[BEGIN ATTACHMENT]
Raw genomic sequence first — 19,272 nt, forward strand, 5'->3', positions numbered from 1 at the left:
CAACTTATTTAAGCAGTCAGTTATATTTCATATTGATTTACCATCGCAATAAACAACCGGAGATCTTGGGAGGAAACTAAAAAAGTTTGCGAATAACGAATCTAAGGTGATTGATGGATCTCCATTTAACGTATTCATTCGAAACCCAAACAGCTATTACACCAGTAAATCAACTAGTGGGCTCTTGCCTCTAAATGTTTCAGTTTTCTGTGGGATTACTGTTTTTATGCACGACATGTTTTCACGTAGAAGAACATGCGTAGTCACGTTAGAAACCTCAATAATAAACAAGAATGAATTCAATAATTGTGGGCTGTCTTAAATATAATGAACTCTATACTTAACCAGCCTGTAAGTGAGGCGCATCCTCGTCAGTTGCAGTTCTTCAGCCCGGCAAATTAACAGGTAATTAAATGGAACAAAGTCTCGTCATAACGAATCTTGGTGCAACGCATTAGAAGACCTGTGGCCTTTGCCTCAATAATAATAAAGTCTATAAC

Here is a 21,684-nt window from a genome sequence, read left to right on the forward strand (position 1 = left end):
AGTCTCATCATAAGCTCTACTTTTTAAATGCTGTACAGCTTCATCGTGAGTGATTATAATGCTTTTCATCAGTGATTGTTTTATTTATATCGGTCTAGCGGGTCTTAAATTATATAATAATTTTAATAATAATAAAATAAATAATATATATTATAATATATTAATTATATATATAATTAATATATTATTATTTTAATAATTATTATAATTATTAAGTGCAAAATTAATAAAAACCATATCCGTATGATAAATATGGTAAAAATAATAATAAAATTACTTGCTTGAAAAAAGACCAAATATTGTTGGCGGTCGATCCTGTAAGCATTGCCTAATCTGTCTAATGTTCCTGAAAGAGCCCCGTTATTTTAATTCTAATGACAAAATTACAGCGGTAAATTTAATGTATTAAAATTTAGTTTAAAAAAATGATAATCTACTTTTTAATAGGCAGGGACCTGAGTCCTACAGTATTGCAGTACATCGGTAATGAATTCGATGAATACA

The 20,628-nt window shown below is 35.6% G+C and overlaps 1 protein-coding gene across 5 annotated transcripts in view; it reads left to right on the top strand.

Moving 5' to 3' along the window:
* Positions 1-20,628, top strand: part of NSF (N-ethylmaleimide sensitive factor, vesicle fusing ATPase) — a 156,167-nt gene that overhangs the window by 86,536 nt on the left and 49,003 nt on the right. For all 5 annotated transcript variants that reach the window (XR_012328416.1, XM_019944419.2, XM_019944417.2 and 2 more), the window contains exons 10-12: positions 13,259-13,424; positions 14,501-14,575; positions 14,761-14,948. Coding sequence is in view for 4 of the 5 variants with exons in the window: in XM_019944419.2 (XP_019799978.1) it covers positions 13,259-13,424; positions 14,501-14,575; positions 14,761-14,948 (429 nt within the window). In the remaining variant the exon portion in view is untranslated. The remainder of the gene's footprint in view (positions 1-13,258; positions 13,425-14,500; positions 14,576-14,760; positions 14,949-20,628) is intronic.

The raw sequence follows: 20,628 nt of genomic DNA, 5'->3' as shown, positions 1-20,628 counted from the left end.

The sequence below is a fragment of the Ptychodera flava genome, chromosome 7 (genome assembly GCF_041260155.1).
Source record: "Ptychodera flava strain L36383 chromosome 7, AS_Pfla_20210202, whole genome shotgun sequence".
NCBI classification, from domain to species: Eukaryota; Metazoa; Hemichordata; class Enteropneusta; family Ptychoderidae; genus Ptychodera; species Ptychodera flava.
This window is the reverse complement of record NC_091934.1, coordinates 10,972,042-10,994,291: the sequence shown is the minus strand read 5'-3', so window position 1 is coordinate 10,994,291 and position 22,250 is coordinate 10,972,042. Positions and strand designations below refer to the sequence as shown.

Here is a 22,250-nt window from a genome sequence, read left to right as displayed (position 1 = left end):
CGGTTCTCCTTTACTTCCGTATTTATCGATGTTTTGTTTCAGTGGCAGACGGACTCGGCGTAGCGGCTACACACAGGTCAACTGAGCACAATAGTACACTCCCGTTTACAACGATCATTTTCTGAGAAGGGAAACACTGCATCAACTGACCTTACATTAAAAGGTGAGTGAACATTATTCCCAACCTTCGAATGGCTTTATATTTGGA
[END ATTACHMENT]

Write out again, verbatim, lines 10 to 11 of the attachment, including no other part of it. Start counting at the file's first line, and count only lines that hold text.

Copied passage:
Source record: "Ptychodera flava strain L36383 chromosome 7, AS_Pfla_20210202, whole genome shotgun sequence".
NCBI classification, from domain to species: Eukaryota; Metazoa; Hemichordata; class Enteropneusta; family Ptychoderidae; genus Ptychodera; species Ptychodera flava.